Tobie Hatfield, Senior Director of Athlete Innovation, discusses working with Tiger Woods on the player’s latest golf shoe, the Nike TW ’17.
How is working with Tiger unique?
The thing about Tiger is he actually wants to learn the language of footwear design. He wants to use that same language because he knows that helps the design and development process. I can talk to him like I’m talking to another designer. I really like that about him and appreciate it because he wants to understand.
How was working on this shoe different than the previous shoes you’ve done with Tiger?
When I first started with him in the TW ‘13 he really wanted to start completely over with his shoes. He didn’t want the same spike placement; he didn’t want the same stiffness. So, when I brought him a prototype, he had to evaluate everything all at once. That makes it more difficult to understand it and judge it fairly … not easy to do for anyone. For example, when he’s swinging should he think about the upper, the traction or the spikes? Most of the time he’s trying to think about it all at once. Then he’ll say something about the upper and I’ll say ‘OK, great but what about the traction, because you’re evaluating that too. And what about the flexibility?’ And on top of that he was trying to play on Tour. It was really one of the most difficult and challenging things I’ve had to do here at Nike because it was a whole new approach to creating an entirely new shoe, all while the athlete is also competing.
Working on the TW ‘17 is the first time that we’ve been really been able to focus in on every single aspect in a singular fashion. Things are pretty much dialed in. It’s the first time we’ve come into the season as close to one hundred percent dialed on footwear since I’ve been working with him.
How did you approach the creation process for this shoe?
First, we started with the upper, which most times we don’t. Then we dialed in the plate itself or the spikes and then we worked on its stiffness. This process allowed us to design the TW ‘17 one piece at a time.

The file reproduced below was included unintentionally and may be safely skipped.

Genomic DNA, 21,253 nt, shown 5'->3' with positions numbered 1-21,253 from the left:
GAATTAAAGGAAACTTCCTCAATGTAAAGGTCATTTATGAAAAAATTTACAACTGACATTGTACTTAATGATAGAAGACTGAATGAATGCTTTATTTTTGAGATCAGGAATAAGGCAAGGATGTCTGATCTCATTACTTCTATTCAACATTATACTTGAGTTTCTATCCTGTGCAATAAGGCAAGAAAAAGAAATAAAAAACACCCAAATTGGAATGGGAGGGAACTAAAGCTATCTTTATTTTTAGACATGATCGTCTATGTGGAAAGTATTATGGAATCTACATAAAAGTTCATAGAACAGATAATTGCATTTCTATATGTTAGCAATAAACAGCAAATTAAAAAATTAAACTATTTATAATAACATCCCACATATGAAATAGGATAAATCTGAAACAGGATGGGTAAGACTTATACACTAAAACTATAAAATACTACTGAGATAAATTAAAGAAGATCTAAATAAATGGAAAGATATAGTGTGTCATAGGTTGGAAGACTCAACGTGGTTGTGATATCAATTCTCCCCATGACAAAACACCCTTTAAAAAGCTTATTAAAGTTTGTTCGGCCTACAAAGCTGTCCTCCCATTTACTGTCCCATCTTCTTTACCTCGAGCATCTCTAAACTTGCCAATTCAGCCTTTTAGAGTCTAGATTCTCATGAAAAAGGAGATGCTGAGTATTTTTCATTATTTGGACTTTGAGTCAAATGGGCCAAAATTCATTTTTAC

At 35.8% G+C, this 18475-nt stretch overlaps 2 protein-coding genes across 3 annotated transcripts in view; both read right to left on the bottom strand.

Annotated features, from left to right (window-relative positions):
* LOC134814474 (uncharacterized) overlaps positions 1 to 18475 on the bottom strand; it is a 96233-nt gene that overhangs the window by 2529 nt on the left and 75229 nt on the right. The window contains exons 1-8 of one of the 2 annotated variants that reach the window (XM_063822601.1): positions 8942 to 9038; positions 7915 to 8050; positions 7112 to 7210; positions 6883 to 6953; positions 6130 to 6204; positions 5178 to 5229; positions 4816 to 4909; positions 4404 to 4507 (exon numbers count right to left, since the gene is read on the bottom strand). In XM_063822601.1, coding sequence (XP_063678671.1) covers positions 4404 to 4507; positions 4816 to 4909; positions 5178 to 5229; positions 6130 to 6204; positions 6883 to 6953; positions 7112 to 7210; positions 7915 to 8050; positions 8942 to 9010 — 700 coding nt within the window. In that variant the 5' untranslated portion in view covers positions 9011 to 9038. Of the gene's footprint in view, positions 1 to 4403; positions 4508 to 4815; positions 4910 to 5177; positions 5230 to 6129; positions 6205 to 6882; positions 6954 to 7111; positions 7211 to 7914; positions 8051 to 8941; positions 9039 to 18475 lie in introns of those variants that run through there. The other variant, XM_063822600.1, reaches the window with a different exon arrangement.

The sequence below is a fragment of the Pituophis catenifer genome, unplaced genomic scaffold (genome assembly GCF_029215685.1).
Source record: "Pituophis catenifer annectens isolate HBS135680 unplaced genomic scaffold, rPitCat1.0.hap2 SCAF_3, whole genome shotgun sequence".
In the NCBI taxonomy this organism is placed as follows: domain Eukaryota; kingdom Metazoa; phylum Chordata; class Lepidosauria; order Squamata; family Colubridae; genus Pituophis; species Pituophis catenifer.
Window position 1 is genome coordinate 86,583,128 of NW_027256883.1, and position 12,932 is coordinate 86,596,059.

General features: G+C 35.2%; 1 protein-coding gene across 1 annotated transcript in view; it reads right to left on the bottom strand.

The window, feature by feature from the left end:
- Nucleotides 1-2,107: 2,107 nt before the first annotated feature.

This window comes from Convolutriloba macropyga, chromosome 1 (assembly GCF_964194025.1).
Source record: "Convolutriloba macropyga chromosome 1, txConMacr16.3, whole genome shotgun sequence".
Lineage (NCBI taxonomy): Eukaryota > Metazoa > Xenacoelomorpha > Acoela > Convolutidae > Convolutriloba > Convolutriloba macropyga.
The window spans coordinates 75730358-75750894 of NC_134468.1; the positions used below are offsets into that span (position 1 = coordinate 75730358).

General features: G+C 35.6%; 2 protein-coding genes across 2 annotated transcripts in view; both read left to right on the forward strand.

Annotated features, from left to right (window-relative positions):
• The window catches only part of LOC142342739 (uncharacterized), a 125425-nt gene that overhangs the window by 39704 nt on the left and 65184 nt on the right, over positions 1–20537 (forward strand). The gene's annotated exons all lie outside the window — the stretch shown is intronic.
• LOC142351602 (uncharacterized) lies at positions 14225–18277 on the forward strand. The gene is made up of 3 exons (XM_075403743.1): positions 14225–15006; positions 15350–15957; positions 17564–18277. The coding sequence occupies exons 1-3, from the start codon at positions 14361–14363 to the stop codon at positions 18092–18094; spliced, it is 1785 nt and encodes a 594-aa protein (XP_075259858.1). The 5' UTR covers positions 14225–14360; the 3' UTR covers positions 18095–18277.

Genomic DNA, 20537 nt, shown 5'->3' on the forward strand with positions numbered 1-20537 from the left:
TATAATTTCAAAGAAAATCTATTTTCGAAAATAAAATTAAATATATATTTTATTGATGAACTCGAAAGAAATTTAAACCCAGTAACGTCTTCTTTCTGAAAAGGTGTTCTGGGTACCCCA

At Nike WHQ, I worked with Carl Madore (Innovation Design Lead for Nike Golf Footwear) and Jenny Monnot in pattern engineering. I told them, ‘I didn’t know what the best configuration is going to be for golf but this is what we should do: Let’s make a blank upper with just simple white synthetic upper.’ That was our canvas. We made eight or nine of them, and then drew on them and came up with a few configurations that could work. Next we went back to Jenny and actually added the straps to that initial upper. That was our process. By the time we went back to Tiger, where he hit in the shoes, we had whittled down from eight configurations to five.
Once the upper was dialed, we started working on the bottom. A lot of times you want to start with the bottom. We did it backwards this time because the upper became the focal point after listening to Tiger.
Designing the plate is usually the longest process and can be the longest thing to get right. An upper you can cut in a couple days, but with the bottom you have 3D files on the plastic and midsoles and foams. It can easily take six weeks just to make!
Were there any big hurdles or challenges to overcome when creating this shoe?
The upper was the focal point because Tiger had his new swing that was now right-leg dominant. We needed something to help contain his feet as he was trying to be more explosive. That was our biggest hurdle. Then once we landed on the strap system, a major challenge was getting the angles for the straps correct and having them lay down flat was really difficult. Carl had the idea of attaching the lateral or outside strap to the section of the upper that covers the front part of the foot. That took care of a lot of the issues and just really cleaned it up too. And Tiger liked that a lot. It just felt better for him.
How did Tiger react when he first heard you explain the strapping system idea?
We were having dinner at Greenbier, and as we were talking about his new swing and his needs for the upcoming year I drew a tiny little sketch. When he was done talking, I turned my little black notebook over to show him the sketch. I had drawn an x-strap. He took a little bit of a pause and said, ‘I could see that.’ He totally understood it and was on board. ‘Of course,’ he said, ‘like anything, I’ll just have to try it to see if it does work.’
That’s what I love about Tiger. It was the simplest, easiest sketch that I could do but he truly does understand what it takes. He understands what it takes to be the best at what he does and he understands what it takes for the tools that he uses to be the very best and how good they need to be. And footwear is one of those tools.